Alex Webb
[Photographer, b. 1952, San Francisco, lives in Brooklyn, New York.]

 ... the possibility of one particular photographer’s pictures lying around the corner is never realized until the photographer is there. It’s one of the enigmas of photography. 
 Traditional photojournalists arrive with an idea of what they are going to produce or what the editor wants. I approach a subject very much as a street photographer and a wanderer, without preconceptions. I try to leave it extremely intuitive and exploratory. 
 I work extremely intuitively. I wander, I respond. Am I aware of certain elements rationally at times? Sure. But I think that often when I am more aware of them, it usually means that the picture falls flat. 
 I have always felt that a lot of the most interesting work, not just mine but other people’s, falls into [the] nether area, somewhere between the worlds of documentary and photojournalism (two very vague words) and the world of art. I think a lot of street photography falls into this nether area.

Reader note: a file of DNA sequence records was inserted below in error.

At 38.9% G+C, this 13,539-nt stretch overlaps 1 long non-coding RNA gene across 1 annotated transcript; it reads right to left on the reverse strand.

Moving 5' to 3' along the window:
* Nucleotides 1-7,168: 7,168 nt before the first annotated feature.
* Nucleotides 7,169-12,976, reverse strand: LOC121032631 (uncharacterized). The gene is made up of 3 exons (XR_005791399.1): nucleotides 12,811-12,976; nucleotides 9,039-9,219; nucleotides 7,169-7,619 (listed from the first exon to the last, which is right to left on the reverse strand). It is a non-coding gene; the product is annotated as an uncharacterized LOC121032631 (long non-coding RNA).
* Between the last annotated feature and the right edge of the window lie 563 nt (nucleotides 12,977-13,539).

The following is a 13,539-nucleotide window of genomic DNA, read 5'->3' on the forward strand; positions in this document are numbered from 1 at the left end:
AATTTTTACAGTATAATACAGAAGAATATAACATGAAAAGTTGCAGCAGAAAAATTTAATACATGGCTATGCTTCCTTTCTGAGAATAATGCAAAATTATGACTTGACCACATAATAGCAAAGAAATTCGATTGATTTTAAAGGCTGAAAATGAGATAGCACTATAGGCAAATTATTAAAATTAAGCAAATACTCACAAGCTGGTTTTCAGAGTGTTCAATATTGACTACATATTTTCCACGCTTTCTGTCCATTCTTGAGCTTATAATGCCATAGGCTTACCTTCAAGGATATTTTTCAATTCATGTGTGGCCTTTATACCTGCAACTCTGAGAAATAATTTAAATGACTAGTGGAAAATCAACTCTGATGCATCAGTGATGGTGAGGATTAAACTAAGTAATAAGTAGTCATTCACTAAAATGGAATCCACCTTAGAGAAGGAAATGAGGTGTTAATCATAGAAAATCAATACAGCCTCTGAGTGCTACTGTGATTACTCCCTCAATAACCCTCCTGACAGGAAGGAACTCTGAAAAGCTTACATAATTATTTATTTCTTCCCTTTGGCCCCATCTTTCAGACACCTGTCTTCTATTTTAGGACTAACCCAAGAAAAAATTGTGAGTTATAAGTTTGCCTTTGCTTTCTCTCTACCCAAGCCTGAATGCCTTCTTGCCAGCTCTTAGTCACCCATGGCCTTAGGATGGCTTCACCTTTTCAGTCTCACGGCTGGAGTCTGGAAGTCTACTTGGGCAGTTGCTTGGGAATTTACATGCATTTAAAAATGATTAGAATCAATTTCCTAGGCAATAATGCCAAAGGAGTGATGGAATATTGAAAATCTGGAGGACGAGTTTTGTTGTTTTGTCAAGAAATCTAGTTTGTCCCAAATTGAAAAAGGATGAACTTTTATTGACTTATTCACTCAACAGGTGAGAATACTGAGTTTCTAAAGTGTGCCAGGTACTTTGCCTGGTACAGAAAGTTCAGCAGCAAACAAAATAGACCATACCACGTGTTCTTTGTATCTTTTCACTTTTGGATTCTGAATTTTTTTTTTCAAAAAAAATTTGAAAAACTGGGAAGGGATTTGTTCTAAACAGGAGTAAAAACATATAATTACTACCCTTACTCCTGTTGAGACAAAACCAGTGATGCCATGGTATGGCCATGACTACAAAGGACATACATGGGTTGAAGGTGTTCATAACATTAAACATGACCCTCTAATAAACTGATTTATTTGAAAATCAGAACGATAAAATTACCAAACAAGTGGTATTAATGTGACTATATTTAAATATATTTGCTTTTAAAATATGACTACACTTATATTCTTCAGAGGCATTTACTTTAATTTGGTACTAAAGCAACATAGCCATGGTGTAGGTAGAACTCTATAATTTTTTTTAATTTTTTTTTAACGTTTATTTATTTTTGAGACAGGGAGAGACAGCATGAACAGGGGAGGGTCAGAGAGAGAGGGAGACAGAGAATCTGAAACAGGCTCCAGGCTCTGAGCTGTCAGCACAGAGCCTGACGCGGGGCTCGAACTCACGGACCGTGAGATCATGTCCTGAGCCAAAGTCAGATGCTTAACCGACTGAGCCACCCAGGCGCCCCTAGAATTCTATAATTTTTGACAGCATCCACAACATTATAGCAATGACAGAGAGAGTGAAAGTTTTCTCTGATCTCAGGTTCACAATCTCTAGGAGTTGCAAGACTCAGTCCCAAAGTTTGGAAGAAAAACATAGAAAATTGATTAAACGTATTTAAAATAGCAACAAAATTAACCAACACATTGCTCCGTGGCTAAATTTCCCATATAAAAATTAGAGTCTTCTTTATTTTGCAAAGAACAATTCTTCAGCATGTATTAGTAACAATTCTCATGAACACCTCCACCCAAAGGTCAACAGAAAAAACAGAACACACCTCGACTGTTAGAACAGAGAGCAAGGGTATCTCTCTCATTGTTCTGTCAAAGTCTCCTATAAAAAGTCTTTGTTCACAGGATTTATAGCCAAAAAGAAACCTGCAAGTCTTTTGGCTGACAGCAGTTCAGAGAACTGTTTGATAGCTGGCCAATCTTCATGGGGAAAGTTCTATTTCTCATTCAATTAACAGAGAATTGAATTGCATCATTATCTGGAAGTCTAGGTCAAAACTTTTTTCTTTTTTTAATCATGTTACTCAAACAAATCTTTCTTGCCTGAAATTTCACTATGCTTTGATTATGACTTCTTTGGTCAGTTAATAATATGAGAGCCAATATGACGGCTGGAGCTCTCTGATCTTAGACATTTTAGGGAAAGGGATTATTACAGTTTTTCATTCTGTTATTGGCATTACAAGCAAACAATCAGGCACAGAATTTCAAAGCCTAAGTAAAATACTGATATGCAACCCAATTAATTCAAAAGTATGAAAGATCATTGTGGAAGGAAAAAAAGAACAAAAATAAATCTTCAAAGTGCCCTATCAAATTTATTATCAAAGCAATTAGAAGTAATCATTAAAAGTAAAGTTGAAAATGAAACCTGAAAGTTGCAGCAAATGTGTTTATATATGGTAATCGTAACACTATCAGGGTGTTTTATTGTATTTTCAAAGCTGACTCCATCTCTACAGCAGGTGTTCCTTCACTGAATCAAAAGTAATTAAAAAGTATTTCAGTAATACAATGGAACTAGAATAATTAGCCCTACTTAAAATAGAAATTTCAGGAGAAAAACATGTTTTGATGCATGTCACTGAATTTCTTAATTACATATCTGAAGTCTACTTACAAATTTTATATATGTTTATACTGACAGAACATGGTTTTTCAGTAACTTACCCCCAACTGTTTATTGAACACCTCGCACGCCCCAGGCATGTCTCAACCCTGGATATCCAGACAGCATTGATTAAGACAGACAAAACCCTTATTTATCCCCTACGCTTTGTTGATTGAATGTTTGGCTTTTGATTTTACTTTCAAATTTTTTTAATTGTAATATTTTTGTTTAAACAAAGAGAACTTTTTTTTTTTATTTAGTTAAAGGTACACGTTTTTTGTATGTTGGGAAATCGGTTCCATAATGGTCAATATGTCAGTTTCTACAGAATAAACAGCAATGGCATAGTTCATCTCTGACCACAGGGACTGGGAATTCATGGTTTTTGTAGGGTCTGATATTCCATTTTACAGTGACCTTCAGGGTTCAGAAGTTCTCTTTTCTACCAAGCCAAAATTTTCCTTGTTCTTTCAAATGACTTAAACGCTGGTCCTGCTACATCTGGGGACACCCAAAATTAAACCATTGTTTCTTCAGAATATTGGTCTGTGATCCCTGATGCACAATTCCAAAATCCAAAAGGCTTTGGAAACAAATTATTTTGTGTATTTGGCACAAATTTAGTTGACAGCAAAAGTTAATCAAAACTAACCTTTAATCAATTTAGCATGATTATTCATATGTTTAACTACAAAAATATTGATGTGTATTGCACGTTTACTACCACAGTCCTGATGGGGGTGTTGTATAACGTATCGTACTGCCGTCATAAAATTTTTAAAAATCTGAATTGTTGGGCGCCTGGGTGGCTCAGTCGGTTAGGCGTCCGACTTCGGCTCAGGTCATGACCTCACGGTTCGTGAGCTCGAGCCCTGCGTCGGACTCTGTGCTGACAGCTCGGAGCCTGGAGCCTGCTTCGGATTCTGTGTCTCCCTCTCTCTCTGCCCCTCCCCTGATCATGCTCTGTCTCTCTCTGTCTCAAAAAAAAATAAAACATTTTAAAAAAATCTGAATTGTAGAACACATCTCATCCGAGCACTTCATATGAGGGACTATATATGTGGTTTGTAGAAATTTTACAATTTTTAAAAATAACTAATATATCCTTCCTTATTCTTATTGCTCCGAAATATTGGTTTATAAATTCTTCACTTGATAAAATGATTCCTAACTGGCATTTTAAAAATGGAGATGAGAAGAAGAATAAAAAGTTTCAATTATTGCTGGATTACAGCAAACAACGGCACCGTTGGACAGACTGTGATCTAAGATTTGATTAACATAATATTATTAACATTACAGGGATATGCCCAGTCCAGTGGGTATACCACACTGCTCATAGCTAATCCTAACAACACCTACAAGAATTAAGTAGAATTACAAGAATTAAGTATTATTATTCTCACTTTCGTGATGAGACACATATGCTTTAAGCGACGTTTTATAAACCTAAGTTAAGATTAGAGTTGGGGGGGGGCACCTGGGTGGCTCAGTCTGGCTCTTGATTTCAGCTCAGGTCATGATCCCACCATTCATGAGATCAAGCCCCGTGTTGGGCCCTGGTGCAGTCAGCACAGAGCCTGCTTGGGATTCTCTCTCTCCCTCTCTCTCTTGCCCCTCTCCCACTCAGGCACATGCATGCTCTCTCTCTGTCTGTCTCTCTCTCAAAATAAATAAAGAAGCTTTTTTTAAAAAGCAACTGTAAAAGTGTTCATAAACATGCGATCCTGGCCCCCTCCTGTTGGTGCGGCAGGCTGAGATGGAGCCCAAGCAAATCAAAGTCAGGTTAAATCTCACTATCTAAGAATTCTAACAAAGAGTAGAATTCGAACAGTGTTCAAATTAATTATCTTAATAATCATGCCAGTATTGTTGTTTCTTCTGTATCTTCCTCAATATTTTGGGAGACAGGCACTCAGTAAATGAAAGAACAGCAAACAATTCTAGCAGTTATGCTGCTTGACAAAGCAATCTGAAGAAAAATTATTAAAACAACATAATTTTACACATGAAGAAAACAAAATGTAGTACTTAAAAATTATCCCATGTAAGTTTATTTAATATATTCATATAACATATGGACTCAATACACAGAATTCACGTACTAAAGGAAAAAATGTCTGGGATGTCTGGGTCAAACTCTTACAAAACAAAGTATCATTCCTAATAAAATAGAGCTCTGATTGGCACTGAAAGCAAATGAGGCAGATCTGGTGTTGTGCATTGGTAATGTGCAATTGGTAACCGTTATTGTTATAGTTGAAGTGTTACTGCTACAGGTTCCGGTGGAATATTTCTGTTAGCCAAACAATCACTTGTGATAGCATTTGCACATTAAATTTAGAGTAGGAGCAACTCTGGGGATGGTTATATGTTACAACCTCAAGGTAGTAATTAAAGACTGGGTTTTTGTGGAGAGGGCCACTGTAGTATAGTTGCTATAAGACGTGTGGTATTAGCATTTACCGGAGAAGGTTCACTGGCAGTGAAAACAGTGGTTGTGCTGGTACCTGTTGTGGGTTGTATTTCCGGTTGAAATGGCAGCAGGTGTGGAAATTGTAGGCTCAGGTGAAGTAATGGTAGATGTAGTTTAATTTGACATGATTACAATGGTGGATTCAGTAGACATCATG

There is something about the light, the heat (physical and perhaps metaphysical), the vibrancy of street life, and the rawness and disjointedness of much of the tropical world that has moved and disturbed me—in places where the indigenous culture is often transformed by an external northern culture (sometimes my own... I suspect that one has a few serious creative obsessions in life. I certainly cannot seem to escape this one. 
 Ultimately, the reward is the process—the process of photographing and discovering and trying to understand why and what am I photographing. 
 The viewer is yet another eye that is part of the compact that makes a photograph what it is. 
 Running through a lot of traditional photojournalism there is an overwhelming sense of... pictures that say something, that define something. I’m not trying to define things. I’m trying to explore things. I’m trying to ask questions. 
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